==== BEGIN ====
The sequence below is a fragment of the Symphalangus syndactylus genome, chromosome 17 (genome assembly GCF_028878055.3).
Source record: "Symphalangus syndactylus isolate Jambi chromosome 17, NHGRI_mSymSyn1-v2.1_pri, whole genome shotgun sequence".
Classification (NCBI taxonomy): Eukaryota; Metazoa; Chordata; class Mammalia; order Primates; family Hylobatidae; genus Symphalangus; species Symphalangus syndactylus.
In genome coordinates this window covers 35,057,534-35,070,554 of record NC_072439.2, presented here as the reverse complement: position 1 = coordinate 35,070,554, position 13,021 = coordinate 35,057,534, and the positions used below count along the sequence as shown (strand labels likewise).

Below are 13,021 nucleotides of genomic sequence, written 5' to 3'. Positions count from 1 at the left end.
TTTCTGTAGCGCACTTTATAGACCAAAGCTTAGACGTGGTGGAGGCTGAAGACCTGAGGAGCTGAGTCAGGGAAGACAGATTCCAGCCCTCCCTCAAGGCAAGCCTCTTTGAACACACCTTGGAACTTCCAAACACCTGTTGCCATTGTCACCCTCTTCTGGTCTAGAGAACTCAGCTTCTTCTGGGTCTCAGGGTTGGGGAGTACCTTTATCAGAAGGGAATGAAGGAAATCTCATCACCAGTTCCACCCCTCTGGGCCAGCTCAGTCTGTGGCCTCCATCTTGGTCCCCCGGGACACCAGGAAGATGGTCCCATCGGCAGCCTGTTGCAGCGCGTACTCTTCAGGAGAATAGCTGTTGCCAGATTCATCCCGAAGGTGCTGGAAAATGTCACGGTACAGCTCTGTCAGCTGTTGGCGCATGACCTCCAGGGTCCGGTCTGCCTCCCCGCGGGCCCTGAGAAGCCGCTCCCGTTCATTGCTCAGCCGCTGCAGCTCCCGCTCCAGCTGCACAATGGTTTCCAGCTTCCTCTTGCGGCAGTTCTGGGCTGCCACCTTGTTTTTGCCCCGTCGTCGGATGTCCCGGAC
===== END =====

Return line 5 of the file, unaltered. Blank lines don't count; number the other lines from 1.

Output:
Below are 13,021 nucleotides of genomic sequence, written 5' to 3'. Positions count from 1 at the left end.